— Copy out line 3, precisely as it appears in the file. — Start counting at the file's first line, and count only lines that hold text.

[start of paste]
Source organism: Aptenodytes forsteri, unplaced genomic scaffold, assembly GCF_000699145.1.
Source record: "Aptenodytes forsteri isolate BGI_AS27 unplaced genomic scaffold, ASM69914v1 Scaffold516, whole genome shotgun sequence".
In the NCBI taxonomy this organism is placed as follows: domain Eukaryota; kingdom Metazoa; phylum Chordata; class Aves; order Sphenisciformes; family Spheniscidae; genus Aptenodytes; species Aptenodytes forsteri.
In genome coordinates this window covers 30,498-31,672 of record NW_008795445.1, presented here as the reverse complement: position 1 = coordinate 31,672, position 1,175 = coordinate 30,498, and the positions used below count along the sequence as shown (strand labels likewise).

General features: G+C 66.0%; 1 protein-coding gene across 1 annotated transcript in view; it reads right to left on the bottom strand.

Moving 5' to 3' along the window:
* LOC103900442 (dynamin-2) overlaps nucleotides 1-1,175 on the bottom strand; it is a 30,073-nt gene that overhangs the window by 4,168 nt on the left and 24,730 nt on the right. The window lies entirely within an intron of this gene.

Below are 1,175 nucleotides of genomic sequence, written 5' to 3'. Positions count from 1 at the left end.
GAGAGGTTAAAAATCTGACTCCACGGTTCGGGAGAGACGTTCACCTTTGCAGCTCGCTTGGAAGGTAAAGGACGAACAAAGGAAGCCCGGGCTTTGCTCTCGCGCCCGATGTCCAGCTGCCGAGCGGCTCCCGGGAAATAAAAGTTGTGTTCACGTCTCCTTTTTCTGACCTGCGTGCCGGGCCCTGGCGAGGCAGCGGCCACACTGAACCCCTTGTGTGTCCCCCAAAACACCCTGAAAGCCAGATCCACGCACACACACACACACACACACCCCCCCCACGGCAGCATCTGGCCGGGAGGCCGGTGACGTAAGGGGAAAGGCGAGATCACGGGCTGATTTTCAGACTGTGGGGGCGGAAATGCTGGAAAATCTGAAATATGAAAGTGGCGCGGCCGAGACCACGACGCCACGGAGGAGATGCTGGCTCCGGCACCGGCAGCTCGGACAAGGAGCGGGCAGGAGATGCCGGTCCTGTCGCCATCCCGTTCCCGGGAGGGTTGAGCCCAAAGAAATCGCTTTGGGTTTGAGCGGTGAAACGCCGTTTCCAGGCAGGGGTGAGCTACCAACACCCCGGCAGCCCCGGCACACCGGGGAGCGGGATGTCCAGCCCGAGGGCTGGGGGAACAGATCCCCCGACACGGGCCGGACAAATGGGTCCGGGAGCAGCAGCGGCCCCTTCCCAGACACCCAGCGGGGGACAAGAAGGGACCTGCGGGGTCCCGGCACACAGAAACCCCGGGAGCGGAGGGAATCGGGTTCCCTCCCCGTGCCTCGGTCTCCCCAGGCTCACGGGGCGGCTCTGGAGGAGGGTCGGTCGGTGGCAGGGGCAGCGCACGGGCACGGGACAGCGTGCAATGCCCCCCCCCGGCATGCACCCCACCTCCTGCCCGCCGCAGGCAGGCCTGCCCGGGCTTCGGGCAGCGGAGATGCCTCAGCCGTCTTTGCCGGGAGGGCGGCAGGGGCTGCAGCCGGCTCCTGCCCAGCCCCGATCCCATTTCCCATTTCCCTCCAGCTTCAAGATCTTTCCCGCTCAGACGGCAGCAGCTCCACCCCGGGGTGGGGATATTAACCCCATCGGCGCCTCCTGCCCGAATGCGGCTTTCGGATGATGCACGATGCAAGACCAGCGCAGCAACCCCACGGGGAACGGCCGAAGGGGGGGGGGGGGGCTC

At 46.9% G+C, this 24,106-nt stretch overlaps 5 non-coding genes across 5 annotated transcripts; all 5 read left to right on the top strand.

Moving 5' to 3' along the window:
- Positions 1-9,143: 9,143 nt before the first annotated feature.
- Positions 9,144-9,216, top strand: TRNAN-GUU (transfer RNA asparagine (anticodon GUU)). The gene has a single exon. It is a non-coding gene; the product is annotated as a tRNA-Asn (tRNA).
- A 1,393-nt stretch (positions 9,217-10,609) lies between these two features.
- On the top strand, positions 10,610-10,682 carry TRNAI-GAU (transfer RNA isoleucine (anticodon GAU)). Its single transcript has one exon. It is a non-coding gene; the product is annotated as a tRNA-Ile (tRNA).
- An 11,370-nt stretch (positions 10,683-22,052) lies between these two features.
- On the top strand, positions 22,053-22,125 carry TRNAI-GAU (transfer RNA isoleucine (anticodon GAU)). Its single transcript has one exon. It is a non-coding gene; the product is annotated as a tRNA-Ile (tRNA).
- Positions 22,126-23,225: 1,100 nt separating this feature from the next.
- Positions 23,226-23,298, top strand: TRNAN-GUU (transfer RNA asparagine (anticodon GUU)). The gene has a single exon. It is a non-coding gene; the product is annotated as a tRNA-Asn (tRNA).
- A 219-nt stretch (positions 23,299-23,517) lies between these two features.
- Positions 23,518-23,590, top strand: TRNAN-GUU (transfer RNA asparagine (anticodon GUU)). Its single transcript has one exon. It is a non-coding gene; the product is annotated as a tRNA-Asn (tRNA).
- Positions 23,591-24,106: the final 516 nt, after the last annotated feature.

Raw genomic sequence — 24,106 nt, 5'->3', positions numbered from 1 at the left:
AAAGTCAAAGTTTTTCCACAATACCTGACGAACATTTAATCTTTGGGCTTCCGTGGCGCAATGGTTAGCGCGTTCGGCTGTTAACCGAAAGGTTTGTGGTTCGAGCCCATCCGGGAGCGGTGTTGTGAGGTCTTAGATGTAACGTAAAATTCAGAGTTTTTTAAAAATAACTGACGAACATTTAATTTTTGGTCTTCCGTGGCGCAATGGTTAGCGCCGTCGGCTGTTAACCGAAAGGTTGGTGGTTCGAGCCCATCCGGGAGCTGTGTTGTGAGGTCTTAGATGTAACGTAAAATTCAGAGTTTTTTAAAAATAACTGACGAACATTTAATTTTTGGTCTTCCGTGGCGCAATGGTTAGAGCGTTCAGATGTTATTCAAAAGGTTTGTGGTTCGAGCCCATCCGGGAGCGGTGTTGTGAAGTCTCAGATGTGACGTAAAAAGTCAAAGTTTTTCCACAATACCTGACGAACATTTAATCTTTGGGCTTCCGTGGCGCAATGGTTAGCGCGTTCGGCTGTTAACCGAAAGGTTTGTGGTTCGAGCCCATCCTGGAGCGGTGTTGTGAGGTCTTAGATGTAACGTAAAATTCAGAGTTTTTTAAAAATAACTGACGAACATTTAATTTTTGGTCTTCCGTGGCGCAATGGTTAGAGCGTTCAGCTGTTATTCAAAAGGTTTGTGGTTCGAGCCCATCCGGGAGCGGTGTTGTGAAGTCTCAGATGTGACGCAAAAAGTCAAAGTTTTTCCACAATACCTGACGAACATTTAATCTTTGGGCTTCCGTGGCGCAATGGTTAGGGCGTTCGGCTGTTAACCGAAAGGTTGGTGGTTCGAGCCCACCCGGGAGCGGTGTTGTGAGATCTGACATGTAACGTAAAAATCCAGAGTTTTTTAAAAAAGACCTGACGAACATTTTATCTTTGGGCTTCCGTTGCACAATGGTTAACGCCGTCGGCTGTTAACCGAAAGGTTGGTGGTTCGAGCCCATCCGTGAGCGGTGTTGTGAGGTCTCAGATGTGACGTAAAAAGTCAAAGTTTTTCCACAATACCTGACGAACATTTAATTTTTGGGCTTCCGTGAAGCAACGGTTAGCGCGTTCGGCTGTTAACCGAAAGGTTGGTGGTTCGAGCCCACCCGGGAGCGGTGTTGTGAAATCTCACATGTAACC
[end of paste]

In the NCBI taxonomy this organism is placed as follows: domain Eukaryota; kingdom Metazoa; phylum Chordata; class Aves; order Sphenisciformes; family Spheniscidae; genus Aptenodytes; species Aptenodytes forsteri.